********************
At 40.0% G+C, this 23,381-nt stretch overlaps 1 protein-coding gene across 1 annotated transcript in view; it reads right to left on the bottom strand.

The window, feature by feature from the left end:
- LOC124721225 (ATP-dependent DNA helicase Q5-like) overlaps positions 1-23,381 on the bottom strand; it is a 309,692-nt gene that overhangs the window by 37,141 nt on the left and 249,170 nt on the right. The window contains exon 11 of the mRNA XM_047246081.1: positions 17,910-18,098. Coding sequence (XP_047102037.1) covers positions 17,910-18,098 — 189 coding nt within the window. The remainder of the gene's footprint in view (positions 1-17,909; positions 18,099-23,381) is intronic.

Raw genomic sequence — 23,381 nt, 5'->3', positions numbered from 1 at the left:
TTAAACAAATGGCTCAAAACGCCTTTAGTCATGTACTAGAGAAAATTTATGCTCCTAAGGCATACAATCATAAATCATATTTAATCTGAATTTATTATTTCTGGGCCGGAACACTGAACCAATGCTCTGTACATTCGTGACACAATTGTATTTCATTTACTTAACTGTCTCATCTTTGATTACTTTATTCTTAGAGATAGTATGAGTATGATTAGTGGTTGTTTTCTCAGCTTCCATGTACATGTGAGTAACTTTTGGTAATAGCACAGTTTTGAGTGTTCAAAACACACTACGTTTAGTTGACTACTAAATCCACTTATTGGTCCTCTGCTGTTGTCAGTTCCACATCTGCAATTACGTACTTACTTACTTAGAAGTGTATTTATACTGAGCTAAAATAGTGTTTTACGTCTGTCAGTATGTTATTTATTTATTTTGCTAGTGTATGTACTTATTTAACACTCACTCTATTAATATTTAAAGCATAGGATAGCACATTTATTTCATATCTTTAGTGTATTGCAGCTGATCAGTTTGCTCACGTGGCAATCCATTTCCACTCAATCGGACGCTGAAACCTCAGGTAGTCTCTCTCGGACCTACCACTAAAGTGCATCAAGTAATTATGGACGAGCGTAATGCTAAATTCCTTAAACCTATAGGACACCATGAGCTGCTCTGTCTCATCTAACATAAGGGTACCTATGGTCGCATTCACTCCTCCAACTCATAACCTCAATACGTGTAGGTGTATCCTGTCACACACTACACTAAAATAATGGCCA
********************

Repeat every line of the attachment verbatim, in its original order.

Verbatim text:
At 40.0% G+C, this 23,381-nt stretch overlaps 1 protein-coding gene across 1 annotated transcript in view; it reads right to left on the bottom strand.

The window, feature by feature from the left end:
- LOC124721225 (ATP-dependent DNA helicase Q5-like) overlaps positions 1-23,381 on the bottom strand; it is a 309,692-nt gene that overhangs the window by 37,141 nt on the left and 249,170 nt on the right. The window contains exon 11 of the mRNA XM_047246081.1: positions 17,910-18,098. Coding sequence (XP_047102037.1) covers positions 17,910-18,098 — 189 coding nt within the window. The remainder of the gene's footprint in view (positions 1-17,909; positions 18,099-23,381) is intronic.

Raw genomic sequence — 23,381 nt, 5'->3', positions numbered from 1 at the left:
TTAAACAAATGGCTCAAAACGCCTTTAGTCATGTACTAGAGAAAATTTATGCTCCTAAGGCATACAATCATAAATCATATTTAATCTGAATTTATTATTTCTGGGCCGGAACACTGAACCAATGCTCTGTACATTCGTGACACAATTGTATTTCATTTACTTAACTGTCTCATCTTTGATTACTTTATTCTTAGAGATAGTATGAGTATGATTAGTGGTTGTTTTCTCAGCTTCCATGTACATGTGAGTAACTTTTGGTAATAGCACAGTTTTGAGTGTTCAAAACACACTACGTTTAGTTGACTACTAAATCCACTTATTGGTCCTCTGCTGTTGTCAGTTCCACATCTGCAATTACGTACTTACTTACTTAGAAGTGTATTTATACTGAGCTAAAATAGTGTTTTACGTCTGTCAGTATGTTATTTATTTATTTTGCTAGTGTATGTACTTATTTAACACTCACTCTATTAATATTTAAAGCATAGGATAGCACATTTATTTCATATCTTTAGTGTATTGCAGCTGATCAGTTTGCTCACGTGGCAATCCATTTCCACTCAATCGGACGCTGAAACCTCAGGTAGTCTCTCTCGGACCTACCACTAAAGTGCATCAAGTAATTATGGACGAGCGTAATGCTAAATTCCTTAAACCTATAGGACACCATGAGCTGCTCTGTCTCATCTAACATAAGGGTACCTATGGTCGCATTCACTCCTCCAACTCATAACCTCAATACGTGTAGGTGTATCCTGTCACACACTACACTAAAATAATGGCCA